1. Celebrate opportunities in the digital world, while reducing the risks
Internet, social media and technology can present fantastic opportunities and raise aspirations for our children, if they can use technology well. Parents can guide their children with common sense, experience and your own parenting style will help.
2. Start conversations and communicate
Ask about the games they like; new apps, their favourite parts, what they like to do, etc. Although your child will certainly be impressed if you sprinkle some terminology in the conversation too. Get involved in your child’s digital life and stay involved, strike up conversations regularly.
3. Be a digital role model
This means putting down your smartphone, tablet or laptop and looking into your child’s eyes and listening. We often think that think that screen time off is just for children and young people, but the truth is many adults are in need of some digital detox too. Oversharing is a no- no too; taking tons of photos of your child and posting on Facebook accounts has been shown to cause anxiety for children.
4. Build resilience into their digital lives.
Parents can teach their children to be resilient which will allow their child to not feel so bad from some of the online issues which may happen. Parents can help their children increase their social and emotional skills so that children will be able to understand and manage their online lives.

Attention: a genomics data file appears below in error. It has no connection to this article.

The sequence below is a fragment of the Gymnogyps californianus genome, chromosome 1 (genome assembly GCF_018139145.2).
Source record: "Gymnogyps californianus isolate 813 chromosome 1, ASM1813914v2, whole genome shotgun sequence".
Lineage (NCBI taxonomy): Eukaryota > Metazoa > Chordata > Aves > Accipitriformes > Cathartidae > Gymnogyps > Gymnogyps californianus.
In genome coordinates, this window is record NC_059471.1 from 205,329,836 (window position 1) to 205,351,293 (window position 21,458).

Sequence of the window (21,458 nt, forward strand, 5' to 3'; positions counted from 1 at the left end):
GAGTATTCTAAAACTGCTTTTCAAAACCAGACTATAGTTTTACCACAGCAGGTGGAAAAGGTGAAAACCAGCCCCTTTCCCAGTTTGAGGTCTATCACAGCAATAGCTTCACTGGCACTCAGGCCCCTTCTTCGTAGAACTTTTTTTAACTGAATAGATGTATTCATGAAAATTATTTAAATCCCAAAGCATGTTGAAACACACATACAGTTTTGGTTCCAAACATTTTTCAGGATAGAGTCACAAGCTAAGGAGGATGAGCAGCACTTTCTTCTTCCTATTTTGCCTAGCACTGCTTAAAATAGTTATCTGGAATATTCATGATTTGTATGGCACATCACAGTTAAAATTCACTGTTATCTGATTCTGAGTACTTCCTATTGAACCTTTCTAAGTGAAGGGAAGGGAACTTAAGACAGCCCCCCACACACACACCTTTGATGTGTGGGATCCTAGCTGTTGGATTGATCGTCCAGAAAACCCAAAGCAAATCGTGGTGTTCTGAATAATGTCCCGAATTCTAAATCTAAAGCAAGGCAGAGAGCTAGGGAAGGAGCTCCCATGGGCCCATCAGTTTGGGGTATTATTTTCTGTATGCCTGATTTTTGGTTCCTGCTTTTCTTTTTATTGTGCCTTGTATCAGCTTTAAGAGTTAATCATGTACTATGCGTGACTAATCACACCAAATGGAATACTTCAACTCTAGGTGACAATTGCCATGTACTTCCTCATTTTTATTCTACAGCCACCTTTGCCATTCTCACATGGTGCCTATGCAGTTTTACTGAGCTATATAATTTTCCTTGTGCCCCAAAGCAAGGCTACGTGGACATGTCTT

Yesterday the Children’s Commissioner, Anne Longfield published her report into social media use by 8-12 year olds, ‘Life in Likes’. Firstly I would recommend reading it, (see link at bottom). Here is also a summary and then some ideas to bring a digital literacy into the classroom.
Children are now spending so much time online and growing up surrounded by it, certainly by secondary school age they are conscious of how they put themselves across on it. Children ages 10-12yrs have social media accounts, though most platforms have an age limit of 13yrs. They are being affected by it every day.; are they cool enough, pretty enough or wearing the ‘right’ clothes?
Family matters. Many children felt uncomfortable about their parents posting pictures of them of social media, but felt they couldn’t stop it. Children also worry about their siblings use of social media online. They use it multiple times a day.